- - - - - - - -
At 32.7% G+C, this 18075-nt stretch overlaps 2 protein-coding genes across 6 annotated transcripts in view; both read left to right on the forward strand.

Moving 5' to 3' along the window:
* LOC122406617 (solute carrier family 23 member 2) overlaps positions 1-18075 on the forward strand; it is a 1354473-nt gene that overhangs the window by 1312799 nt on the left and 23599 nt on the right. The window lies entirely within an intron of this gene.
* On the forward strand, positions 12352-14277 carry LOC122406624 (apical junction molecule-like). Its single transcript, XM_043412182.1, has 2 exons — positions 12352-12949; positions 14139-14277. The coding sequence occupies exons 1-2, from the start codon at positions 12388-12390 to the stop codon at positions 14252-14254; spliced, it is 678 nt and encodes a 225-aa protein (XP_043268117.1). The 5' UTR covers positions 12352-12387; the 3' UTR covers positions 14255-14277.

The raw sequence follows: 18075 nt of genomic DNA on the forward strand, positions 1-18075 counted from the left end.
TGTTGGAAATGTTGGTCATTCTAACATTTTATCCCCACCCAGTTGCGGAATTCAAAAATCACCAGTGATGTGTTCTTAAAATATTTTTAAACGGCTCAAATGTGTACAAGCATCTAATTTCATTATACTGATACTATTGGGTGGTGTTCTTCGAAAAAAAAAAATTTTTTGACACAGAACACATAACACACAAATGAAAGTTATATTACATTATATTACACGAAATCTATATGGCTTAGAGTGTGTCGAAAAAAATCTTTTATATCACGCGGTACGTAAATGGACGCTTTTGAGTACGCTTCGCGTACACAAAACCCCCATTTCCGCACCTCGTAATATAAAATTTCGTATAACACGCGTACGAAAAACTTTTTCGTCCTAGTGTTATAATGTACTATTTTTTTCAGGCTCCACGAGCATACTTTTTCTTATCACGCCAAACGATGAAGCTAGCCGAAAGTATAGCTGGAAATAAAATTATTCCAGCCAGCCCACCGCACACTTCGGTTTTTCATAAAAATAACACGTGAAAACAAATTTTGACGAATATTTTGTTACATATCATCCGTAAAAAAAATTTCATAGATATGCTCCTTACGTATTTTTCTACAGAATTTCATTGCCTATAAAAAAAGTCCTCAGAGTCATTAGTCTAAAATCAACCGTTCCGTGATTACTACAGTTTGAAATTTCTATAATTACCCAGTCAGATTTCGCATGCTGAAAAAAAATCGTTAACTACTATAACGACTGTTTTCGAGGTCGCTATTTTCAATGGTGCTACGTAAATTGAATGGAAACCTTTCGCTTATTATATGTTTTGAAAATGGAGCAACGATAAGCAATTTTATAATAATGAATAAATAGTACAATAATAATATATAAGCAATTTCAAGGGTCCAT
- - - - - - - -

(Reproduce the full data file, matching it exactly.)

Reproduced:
At 32.7% G+C, this 18075-nt stretch overlaps 2 protein-coding genes across 6 annotated transcripts in view; both read left to right on the forward strand.

Moving 5' to 3' along the window:
* LOC122406617 (solute carrier family 23 member 2) overlaps positions 1-18075 on the forward strand; it is a 1354473-nt gene that overhangs the window by 1312799 nt on the left and 23599 nt on the right. The window lies entirely within an intron of this gene.
* On the forward strand, positions 12352-14277 carry LOC122406624 (apical junction molecule-like). Its single transcript, XM_043412182.1, has 2 exons — positions 12352-12949; positions 14139-14277. The coding sequence occupies exons 1-2, from the start codon at positions 12388-12390 to the stop codon at positions 14252-14254; spliced, it is 678 nt and encodes a 225-aa protein (XP_043268117.1). The 5' UTR covers positions 12352-12387; the 3' UTR covers positions 14255-14277.

The raw sequence follows: 18075 nt of genomic DNA on the forward strand, positions 1-18075 counted from the left end.
TGTTGGAAATGTTGGTCATTCTAACATTTTATCCCCACCCAGTTGCGGAATTCAAAAATCACCAGTGATGTGTTCTTAAAATATTTTTAAACGGCTCAAATGTGTACAAGCATCTAATTTCATTATACTGATACTATTGGGTGGTGTTCTTCGAAAAAAAAAAATTTTTTGACACAGAACACATAACACACAAATGAAAGTTATATTACATTATATTACACGAAATCTATATGGCTTAGAGTGTGTCGAAAAAAATCTTTTATATCACGCGGTACGTAAATGGACGCTTTTGAGTACGCTTCGCGTACACAAAACCCCCATTTCCGCACCTCGTAATATAAAATTTCGTATAACACGCGTACGAAAAACTTTTTCGTCCTAGTGTTATAATGTACTATTTTTTTCAGGCTCCACGAGCATACTTTTTCTTATCACGCCAAACGATGAAGCTAGCCGAAAGTATAGCTGGAAATAAAATTATTCCAGCCAGCCCACCGCACACTTCGGTTTTTCATAAAAATAACACGTGAAAACAAATTTTGACGAATATTTTGTTACATATCATCCGTAAAAAAAATTTCATAGATATGCTCCTTACGTATTTTTCTACAGAATTTCATTGCCTATAAAAAAAGTCCTCAGAGTCATTAGTCTAAAATCAACCGTTCCGTGATTACTACAGTTTGAAATTTCTATAATTACCCAGTCAGATTTCGCATGCTGAAAAAAAATCGTTAACTACTATAACGACTGTTTTCGAGGTCGCTATTTTCAATGGTGCTACGTAAATTGAATGGAAACCTTTCGCTTATTATATGTTTTGAAAATGGAGCAACGATAAGCAATTTTATAATAATGAATAAATAGTACAATAATAATATATAAGCAATTTCAAGGGTCCAT